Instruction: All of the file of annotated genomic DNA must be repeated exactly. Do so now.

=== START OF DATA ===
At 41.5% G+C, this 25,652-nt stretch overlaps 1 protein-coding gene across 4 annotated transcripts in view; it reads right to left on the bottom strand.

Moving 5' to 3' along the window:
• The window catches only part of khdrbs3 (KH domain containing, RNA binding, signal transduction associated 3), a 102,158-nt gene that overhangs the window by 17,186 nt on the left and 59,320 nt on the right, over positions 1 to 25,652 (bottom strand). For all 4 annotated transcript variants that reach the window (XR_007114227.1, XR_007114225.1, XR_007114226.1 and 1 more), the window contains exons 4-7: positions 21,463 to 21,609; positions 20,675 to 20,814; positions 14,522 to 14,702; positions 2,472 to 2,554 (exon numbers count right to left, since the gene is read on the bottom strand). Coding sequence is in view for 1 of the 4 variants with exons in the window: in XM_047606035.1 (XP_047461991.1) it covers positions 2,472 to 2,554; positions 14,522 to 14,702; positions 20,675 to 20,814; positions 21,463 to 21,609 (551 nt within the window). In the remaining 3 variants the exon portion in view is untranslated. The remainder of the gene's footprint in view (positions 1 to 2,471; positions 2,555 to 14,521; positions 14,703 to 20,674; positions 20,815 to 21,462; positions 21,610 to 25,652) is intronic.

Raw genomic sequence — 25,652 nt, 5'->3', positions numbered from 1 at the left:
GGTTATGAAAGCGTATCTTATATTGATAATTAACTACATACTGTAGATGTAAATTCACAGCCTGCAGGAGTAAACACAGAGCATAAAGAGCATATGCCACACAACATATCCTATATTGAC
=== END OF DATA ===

At 41.5% G+C, this 25,652-nt stretch overlaps 1 protein-coding gene across 4 annotated transcripts in view; it reads right to left on the bottom strand.

Moving 5' to 3' along the window:
• The window catches only part of khdrbs3 (KH domain containing, RNA binding, signal transduction associated 3), a 102,158-nt gene that overhangs the window by 17,186 nt on the left and 59,320 nt on the right, over positions 1 to 25,652 (bottom strand). For all 4 annotated transcript variants that reach the window (XR_007114227.1, XR_007114225.1, XR_007114226.1 and 1 more), the window contains exons 4-7: positions 21,463 to 21,609; positions 20,675 to 20,814; positions 14,522 to 14,702; positions 2,472 to 2,554 (exon numbers count right to left, since the gene is read on the bottom strand). Coding sequence is in view for 1 of the 4 variants with exons in the window: in XM_047606035.1 (XP_047461991.1) it covers positions 2,472 to 2,554; positions 14,522 to 14,702; positions 20,675 to 20,814; positions 21,463 to 21,609 (551 nt within the window). In the remaining 3 variants the exon portion in view is untranslated. The remainder of the gene's footprint in view (positions 1 to 2,471; positions 2,555 to 14,521; positions 14,703 to 20,674; positions 20,815 to 21,462; positions 21,610 to 25,652) is intronic.

Raw genomic sequence — 25,652 nt, 5'->3', positions numbered from 1 at the left:
GGTTATGAAAGCGTATCTTATATTGATAATTAACTACATACTGTAGATGTAAATTCACAGCCTGCAGGAGTAAACACAGAGCATAAAGAGCATATGCCACACAACATATCCTATATTGAC